46. It annoys me hugely when recruiters defend LinkedIn. They promote it publicly. How thick are they? You do not want to bite the hand that feeds you, but nor do you kiss the hand that stabs you.

47. Social Media is not a solution. It’s a tool. Another channel. It’s faster. More immediate. Different. But “old school” recruiting skills are still critical.

48. Social Media promotes, identifies, engages and snares. So the technology is critical. But in the end it’s still about human interaction and influencing skills.

49. You want to know what the ROI on social recruiting is? Let me help you with that. The ROI on Social Media is that your business will still exist in 5 years.

50. Online, via social is where the seduction takes place… but offline is still where the consummation happens.

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Comment by Tiffany Branch on October 4, 2012 at 9:59am

Good article. However, I'm I the only one feeling that the "social media recruiting" trend isn't what it is all cracked up to be? I am consulting with a branded company and we never have an issue with candidate flow. Outside of linkedin, I don't tweet about jobs nor do I post them on FB. The industry I am in is a niche market so I am more successful targeting the right folks the old fashioned way...picking up the phone.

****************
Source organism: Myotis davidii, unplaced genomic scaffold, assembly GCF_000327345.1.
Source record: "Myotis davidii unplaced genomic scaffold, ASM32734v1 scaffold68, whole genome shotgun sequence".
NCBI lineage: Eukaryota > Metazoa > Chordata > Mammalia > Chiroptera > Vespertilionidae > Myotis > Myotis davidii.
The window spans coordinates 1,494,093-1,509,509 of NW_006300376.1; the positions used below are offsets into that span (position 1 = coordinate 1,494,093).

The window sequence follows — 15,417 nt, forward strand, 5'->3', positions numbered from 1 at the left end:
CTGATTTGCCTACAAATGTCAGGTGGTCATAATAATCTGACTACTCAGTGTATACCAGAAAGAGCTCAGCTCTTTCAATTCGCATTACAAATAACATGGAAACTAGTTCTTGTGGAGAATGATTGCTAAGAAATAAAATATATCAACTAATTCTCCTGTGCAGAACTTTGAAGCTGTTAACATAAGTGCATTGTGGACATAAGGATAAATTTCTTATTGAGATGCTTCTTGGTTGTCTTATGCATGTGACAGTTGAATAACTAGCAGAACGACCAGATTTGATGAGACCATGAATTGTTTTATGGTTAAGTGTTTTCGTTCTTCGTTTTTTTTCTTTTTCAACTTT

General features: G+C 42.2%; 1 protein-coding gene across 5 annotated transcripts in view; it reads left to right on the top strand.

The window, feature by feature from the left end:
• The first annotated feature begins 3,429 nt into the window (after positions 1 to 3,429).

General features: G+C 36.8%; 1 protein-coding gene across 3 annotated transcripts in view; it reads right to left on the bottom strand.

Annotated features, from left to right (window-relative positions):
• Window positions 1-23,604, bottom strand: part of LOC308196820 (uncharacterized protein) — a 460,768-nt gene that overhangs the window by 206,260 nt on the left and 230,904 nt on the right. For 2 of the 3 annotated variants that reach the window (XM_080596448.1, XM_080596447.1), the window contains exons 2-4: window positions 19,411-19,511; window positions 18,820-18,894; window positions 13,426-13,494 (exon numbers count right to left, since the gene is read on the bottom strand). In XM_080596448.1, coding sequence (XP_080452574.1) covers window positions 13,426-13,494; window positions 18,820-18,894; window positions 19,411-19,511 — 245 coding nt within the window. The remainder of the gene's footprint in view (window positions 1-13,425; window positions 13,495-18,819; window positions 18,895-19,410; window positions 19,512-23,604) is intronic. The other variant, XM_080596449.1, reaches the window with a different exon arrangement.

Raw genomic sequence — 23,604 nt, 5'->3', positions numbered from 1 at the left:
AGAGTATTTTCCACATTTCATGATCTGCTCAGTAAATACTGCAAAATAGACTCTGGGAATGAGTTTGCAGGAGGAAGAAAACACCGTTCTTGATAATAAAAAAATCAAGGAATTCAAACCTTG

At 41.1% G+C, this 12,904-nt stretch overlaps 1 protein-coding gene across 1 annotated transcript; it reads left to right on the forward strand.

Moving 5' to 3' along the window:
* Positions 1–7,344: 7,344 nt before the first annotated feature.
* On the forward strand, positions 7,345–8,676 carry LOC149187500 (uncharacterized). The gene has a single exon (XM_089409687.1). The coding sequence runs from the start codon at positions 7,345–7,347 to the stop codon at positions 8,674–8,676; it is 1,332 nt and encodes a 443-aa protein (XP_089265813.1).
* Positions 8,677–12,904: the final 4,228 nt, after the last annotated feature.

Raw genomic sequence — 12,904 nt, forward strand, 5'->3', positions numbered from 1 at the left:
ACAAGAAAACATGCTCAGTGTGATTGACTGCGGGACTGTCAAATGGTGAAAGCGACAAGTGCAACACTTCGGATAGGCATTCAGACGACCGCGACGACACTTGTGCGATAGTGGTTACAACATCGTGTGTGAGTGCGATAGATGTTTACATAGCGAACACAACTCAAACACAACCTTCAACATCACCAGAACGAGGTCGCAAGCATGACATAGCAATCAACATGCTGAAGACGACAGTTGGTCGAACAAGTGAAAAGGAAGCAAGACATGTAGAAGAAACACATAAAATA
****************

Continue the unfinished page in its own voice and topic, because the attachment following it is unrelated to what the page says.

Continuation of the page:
Maybe I'm looking at it the wrong way, but I haven't seen any return on investment when I spent time tweeting about jobs or posting on FB.

Comment by Greg Savage on October 4, 2012 at 10:15am

Hi Tiffany

Social recruiting is a long game. Tweeting jobs is exactly the wrong way to go about it. Twitter is not a job board. Indeed you are wanting to attract the attention of people who are NOT looking for jobs..yet..

"The old fashioned way" is still key and will continue to be highly effective, but social recruiting is a totally separate channel that is  more about employer branding... yours... and your ability to connect with people and build a pipeline of talent way into the future

That is how we see it at Firebrand anyway... and with a community of over 100,000 twitter followers in our niche, (And FB, and Pinterest, and LI groups etc) its starting to pay off slowly....but very, very demonstrably



Comment by Tiffany Branch on October 4, 2012 at 11:07am

I think it depends on your company. My current compnay is old, international and well branded. So the need to build a brand via social media in order to attract talent isn't as crucial as in other companies. Also, the demographic we are attracting are not necessarily on FB, Twitter, Pinterest, etc. They are specialized. Thos folks aren't going to those types of avanues to look for opportunities.


Again, I agree with the main points of the article, but each org still has to devout their time to where they get a return on investment. Now I have worked with orgs where what is stated would definitely be beneficial and crucial to promoting brand awareness.


On another note, I think I am personally OVER social media in general. I don't care who checked in where, who feels like sharing their random thought on twitter, and who likes what pair of shoes on Pinterest. Information overload. LOL

Comment by Tiffany Branch on October 4, 2012 at 11:07am

Sorry for my typos.

Comment by Greg Savage on October 4, 2012 at 11:15am

Agree on the social media trivia overload...that is for sure !